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    ABSTRACT: Abstract Background A critical part of future service delivery will involve improving the degree to which people become engaged in ‘self-management’. Providing better support for self-management has the potential to make a significant contribution to NHS efficiency, as well as providing benefits in patient health and quality of care. Objective To determine which models of self-management support are associated with significant reductions in health services utilisation (including hospital use) without compromising outcomes, among patients with long-term conditions. Data sources Cochrane Central Register of Controlled Trials, Cumulative Index to Nursing and Allied Health, EconLit (the American Economic Association’s electronic bibliography), EMBASE, Health Economics Evaluations Database, MEDLINE (the US National Library of Medicine’s database), MEDLINE In-Process & Other Non-Indexed Citations, NHS Economic Evaluation Database (NHS EED) and PsycINFO (the behavioural science and mental health database), as well as the reference lists of published reviews of self-management support. Methods We included patients with long-term conditions in all health-care settings and self-management support interventions with varying levels of additional professional support and input from multidisciplinary teams. Main outcome measures were quantitative measures of service utilisation (including hospital use) and quality of life (QoL). We presented the results for each condition group using a permutation plot, plotting the effect of interventions on utilisation and outcomes simultaneously and placing them in quadrants of the cost-effectiveness plane depending on the pattern of outcomes. We also conducted conventional meta-analyses of outcomes. Results We found 184 studies that met the inclusion criteria and provided data for analysis. The most common categories of long-term conditions included in the studies were cardiovascular (29%), respiratory (24%) and mental health (16%). Of the interventions, 5% were categorised as ‘pure self-management’ (without additional professional support), 20% as ‘supported self-management’ (< 2 hours’ support), 47% as ‘intensive self-management’ (> 2 hours’ support) and 28% as ‘case management’ (> 2 hours’ support including input from a multidisciplinary team). We analysed data across categories of long-term conditions and also analysed comparing self-management support (pure, supported, intense) with case management. Only a minority of self-management support studies reported reductions in health-care utilisation in association with decrements in health. Self-management support was associated with small but significant improvements in QoL. Evidence for significant reductions in utilisation following self-management support interventions were strongest for interventions in respiratory and cardiovascular disorders. Caution should be exercised in the interpretation of the results, as we found evidence that studies at higher risk of bias were more likely to report benefits on some outcomes. Data on hospital use outcomes were also consistent with the possibility of small-study bias. Limitations Self-management support is a complex area in which to undertake literature searches. Our analyses were limited by poor reporting of outcomes in the included studies, especially concerning health-care utilisation and costs. Conclusions Very few self-management support interventions achieve reductions in utilisation while compromising patient outcomes. Evidence for significant reductions in utilisation were strongest for respiratory disorders and cardiac disorders. Research priorities relate to better reporting of the content of self-management support, exploration of the impact of multimorbidity and assessment of factors influencing the wider implementation of self-management support. Study registration This study is registered as PROSPERO CRD42012002694. Funding The National Institute for Health Research Health Services and Delivery Research programme.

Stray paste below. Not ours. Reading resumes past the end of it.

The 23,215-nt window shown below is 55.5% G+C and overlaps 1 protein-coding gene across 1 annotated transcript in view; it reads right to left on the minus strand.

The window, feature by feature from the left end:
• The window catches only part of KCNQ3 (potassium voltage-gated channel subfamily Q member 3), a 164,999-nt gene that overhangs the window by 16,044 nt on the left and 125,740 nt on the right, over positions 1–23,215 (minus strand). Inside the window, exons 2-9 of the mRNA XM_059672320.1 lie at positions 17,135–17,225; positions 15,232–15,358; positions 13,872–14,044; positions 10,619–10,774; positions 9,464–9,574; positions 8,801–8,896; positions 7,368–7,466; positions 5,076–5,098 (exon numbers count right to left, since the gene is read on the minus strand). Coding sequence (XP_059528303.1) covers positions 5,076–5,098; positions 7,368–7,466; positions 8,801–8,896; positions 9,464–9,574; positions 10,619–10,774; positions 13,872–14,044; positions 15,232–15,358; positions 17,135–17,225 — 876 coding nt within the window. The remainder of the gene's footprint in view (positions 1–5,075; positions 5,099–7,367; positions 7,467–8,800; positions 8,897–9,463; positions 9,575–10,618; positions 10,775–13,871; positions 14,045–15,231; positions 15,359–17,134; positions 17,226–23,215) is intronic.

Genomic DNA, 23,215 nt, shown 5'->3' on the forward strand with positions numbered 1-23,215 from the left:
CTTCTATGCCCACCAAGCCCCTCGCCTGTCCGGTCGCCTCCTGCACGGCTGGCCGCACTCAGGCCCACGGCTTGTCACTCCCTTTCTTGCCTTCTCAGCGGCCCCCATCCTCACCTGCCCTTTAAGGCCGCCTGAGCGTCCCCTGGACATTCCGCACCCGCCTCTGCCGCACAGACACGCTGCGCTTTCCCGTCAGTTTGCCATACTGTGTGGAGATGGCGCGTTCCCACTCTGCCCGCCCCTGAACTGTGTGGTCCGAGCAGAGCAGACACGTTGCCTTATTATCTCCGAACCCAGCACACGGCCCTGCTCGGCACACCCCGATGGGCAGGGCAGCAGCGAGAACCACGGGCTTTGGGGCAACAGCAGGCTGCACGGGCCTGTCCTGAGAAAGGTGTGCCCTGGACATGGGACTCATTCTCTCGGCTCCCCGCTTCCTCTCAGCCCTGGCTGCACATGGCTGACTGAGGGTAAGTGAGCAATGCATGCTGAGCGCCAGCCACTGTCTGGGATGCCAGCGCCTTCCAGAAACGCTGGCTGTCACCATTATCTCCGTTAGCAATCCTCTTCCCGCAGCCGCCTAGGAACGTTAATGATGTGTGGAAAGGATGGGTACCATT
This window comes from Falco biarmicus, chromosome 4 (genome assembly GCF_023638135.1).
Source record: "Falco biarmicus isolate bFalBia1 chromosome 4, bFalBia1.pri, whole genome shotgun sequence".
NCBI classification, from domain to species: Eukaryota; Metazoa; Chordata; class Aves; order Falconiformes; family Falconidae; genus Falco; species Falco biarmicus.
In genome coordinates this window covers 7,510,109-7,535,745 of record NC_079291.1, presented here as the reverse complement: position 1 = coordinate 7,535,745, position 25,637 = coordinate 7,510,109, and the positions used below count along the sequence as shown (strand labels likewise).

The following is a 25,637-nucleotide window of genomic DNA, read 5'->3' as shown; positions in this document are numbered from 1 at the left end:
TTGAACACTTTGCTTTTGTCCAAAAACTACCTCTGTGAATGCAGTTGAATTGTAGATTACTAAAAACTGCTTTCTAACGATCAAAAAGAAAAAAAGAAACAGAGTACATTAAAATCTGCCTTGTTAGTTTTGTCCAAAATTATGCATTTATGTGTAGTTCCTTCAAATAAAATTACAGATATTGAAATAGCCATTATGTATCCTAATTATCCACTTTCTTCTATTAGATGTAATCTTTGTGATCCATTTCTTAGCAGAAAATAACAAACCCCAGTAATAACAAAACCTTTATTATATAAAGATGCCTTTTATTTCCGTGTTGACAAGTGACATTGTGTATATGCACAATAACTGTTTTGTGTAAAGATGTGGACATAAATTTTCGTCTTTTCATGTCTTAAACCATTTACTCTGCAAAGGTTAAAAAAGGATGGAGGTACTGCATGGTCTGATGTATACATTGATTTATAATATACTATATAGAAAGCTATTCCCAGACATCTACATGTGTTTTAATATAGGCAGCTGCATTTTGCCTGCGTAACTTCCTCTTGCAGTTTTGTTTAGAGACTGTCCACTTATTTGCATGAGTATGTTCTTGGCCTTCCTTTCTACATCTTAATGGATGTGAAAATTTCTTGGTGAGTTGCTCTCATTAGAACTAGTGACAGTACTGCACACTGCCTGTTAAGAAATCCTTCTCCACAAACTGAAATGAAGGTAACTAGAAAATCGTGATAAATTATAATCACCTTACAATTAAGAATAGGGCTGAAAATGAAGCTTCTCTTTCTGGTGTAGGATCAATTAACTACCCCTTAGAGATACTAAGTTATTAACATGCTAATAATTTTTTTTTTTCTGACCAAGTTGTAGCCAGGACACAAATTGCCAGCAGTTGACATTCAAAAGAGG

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    ABSTRACT: Insomnia is an important adverse event of mechanical thromboprophylaxis. This sleep disorder has been reported as one of the commonest adverse events of the new oral anti-Xa anticoagulant darexaban, with similar rates to mechanical thromboprophylaxis in a randomized controlled trial (RCT). However, the perceived effect could have been biased because it was an open-label RCT. Therefore, we aimed to review the incidence of insomnia with non-vitamin K antagonist oral anticoagulants (NOACs). We performed a systematic review and meta-analysis of Phase III RCTs. Electronic databases MEDLINE and CENTRAL (inception to September 2013) were searched as well as review articles and references of included studies. We included phase III RCTs which compared NOACs with any other control group. Data were analyzed and pooled to estimate risk ratio (RR) with 95% confidence intervals (95%CI) for insomnia using inverse variance method. Statistical heterogeneity was evaluated with I (2) test. We included seven studies (two apixaban RCTs, two dabigatran RCTs, one darexaban RCTs, and two rivaroxaban RCTs), enrolling a total of 23,023 patients. Overall, NOACs were not associated to an increased risk of insomnia: RR 0.94 (95%CI 0.83-1.08; I (2) = 0%). In blinded studies (six studies), NOACs also did not show increased risk of insomnia (RR 0.94, 95%CI 0.83-1.08; I (2) = 0%). Results were similar irrespective of the comparators. NOACs (apixaban, dabigatran, darexaban, rivaroxaban) did not show increased risk of insomnia. Results according to study design (blinded vs. open-label trials) overlap the main analysis.